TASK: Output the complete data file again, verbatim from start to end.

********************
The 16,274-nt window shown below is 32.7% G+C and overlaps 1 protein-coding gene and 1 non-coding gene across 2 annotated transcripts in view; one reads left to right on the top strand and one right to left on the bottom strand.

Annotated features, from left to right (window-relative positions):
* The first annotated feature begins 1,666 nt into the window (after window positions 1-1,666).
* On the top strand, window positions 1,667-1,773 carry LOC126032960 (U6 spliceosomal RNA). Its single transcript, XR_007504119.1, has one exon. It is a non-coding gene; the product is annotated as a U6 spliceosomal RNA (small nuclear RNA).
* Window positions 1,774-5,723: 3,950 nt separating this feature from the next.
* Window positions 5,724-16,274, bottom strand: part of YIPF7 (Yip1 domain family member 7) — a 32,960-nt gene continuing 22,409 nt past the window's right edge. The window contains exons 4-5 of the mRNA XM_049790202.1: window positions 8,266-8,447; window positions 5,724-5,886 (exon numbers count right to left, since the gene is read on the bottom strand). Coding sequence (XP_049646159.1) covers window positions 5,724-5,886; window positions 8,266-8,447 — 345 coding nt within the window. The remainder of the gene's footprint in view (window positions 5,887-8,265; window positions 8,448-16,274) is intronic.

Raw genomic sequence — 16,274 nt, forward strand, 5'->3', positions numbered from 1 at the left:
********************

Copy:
The 16,274-nt window shown below is 32.7% G+C and overlaps 1 protein-coding gene and 1 non-coding gene across 2 annotated transcripts in view; one reads left to right on the top strand and one right to left on the bottom strand.

Annotated features, from left to right (window-relative positions):
* The first annotated feature begins 1,666 nt into the window (after window positions 1-1,666).
* On the top strand, window positions 1,667-1,773 carry LOC126032960 (U6 spliceosomal RNA). Its single transcript, XR_007504119.1, has one exon. It is a non-coding gene; the product is annotated as a U6 spliceosomal RNA (small nuclear RNA).
* Window positions 1,774-5,723: 3,950 nt separating this feature from the next.
* Window positions 5,724-16,274, bottom strand: part of YIPF7 (Yip1 domain family member 7) — a 32,960-nt gene continuing 22,409 nt past the window's right edge. The window contains exons 4-5 of the mRNA XM_049790202.1: window positions 8,266-8,447; window positions 5,724-5,886 (exon numbers count right to left, since the gene is read on the bottom strand). Coding sequence (XP_049646159.1) covers window positions 5,724-5,886; window positions 8,266-8,447 — 345 coding nt within the window. The remainder of the gene's footprint in view (window positions 5,887-8,265; window positions 8,448-16,274) is intronic.

Raw genomic sequence — 16,274 nt, forward strand, 5'->3', positions numbered from 1 at the left: